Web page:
A Free Soul (1931, Clarence Brown)

The first hour of A Free Soul is this extremely engaging, if occasionally melodramatic, story about Norma Shearer and Lionel Barrymore. They’re rebellious blue bloods–Barrymore’s Shearer’s father and he’s raised her to be an independent woman. He’s a defense attorney and a drunk. She’s his ambassador to their disapproving relations. She takes up with mobster Clark Gable, throwing aside her more appropriate suitor, polo champion Leslie Howard.

Shearer and Gable have great chemistry from their first scene. She and Howard come off like brother and sister. It’s not miscasting as much as John Meehan and Becky Gardiner’s script doesn’t do any work establishing them. All the work goes into Shearer and Gable for the romance.

Shearer and Barrymore are fantastic together too. So when Barrymore disappears for about twenty minutes, only to return in a wonderful delivery of high melodrama at the very end, Soul suffers for it. Shearer stops being the film’s protagonist and becomes its subject. While the film never actually condemns her, it flirts with the idea as an excuse. It’s lazy writing from Meehan and Gardiner, who are wrapping things up quickly.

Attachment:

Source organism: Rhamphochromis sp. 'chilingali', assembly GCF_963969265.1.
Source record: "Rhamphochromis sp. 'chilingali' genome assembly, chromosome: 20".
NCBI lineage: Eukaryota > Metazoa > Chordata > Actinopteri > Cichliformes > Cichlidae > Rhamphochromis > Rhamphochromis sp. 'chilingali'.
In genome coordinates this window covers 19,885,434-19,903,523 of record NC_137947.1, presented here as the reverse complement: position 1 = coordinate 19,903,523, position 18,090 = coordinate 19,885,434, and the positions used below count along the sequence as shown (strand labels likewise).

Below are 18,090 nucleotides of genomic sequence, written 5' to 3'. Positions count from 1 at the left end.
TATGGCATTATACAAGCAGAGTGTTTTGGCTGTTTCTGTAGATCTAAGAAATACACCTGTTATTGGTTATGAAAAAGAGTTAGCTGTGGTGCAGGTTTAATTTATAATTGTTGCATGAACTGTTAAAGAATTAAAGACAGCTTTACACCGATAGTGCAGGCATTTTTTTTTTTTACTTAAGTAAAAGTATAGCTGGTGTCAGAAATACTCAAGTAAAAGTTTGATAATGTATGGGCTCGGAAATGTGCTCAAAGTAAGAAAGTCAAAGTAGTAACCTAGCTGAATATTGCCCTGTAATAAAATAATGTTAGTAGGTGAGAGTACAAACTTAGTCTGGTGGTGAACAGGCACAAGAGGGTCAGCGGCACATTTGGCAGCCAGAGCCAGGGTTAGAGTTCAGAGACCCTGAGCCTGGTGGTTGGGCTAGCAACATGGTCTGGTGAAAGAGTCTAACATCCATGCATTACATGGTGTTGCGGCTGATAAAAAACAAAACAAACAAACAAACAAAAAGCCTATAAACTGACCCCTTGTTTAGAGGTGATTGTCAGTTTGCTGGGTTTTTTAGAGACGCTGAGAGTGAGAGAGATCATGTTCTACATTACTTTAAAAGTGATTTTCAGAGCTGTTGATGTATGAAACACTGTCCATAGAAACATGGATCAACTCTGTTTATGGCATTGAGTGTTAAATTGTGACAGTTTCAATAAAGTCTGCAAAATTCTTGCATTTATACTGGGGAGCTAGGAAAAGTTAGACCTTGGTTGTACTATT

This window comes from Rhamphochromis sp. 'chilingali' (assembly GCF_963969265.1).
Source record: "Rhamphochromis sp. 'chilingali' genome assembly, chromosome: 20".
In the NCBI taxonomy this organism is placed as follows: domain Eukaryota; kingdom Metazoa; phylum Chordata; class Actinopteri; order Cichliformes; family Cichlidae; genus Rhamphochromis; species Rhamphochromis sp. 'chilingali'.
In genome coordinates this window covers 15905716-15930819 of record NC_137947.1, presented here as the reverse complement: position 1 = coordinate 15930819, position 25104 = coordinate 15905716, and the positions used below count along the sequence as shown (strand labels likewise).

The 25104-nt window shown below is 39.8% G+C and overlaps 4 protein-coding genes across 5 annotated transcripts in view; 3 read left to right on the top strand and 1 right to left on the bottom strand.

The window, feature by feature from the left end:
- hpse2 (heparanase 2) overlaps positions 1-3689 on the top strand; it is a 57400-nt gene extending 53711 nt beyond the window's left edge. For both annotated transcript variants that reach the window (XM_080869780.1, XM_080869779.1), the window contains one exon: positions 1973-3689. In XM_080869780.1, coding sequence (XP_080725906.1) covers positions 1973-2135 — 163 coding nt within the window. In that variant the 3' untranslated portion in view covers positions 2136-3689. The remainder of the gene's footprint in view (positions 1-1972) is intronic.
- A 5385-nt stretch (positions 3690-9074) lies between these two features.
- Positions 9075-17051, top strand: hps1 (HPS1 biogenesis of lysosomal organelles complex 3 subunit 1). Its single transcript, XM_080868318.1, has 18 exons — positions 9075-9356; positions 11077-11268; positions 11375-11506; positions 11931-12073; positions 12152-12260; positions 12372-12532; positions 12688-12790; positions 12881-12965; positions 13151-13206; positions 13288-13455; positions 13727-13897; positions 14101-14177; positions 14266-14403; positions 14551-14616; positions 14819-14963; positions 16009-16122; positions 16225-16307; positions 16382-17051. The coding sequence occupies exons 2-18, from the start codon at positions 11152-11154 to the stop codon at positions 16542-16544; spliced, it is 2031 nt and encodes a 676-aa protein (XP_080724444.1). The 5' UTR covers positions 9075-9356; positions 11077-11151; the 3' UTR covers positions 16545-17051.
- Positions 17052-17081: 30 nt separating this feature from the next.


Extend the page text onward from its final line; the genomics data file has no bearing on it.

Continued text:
Director Brown doesn’t do much to help in the last third either. He’s got some great work earlier in the film, but he encourages the histrionics by the end. He and editor Hugh Wynn treat Shearer differently after she breaks off with Gable to support the drunken Barrymore. They rely on her for exaggerated reaction shots, which walls Shearer off.

Barrymore’s great. Shearer’s good; good enough to weather the bad editing. And Gable’s really good. Howard’s okay. James Gleason’s good, but has nothing to do as Barrymore’s sidekick except be James Gleason. Lucy Beaumont, as Barrymore’s mother and Shearer’s grandmother, is ineffectual, which is a problem.

Most of A Free Soul avoids melodramatic tropes, only to lazily implement them for its resolution. Still, the cast makes the most of it.

2/4★★

CREDITS

Produced and directed by Clarence Brown; screenplay by John Meehan and Becky Gardiner, based on the novel by Adela Rogers St. Johns; director of photography, William H. Daniels; edited by Hugh Wynn; released by Metro-Goldwyn-Mayer.

Starring Norma Shearer (Jan Ashe), Lionel Barrymore (Stephen Ashe), Clark Gable (Ace Wilfong), Leslie Howard (Dwight Winthrop), James Gleason (Eddie) and Lucy Beaumont (Grandma Ashe).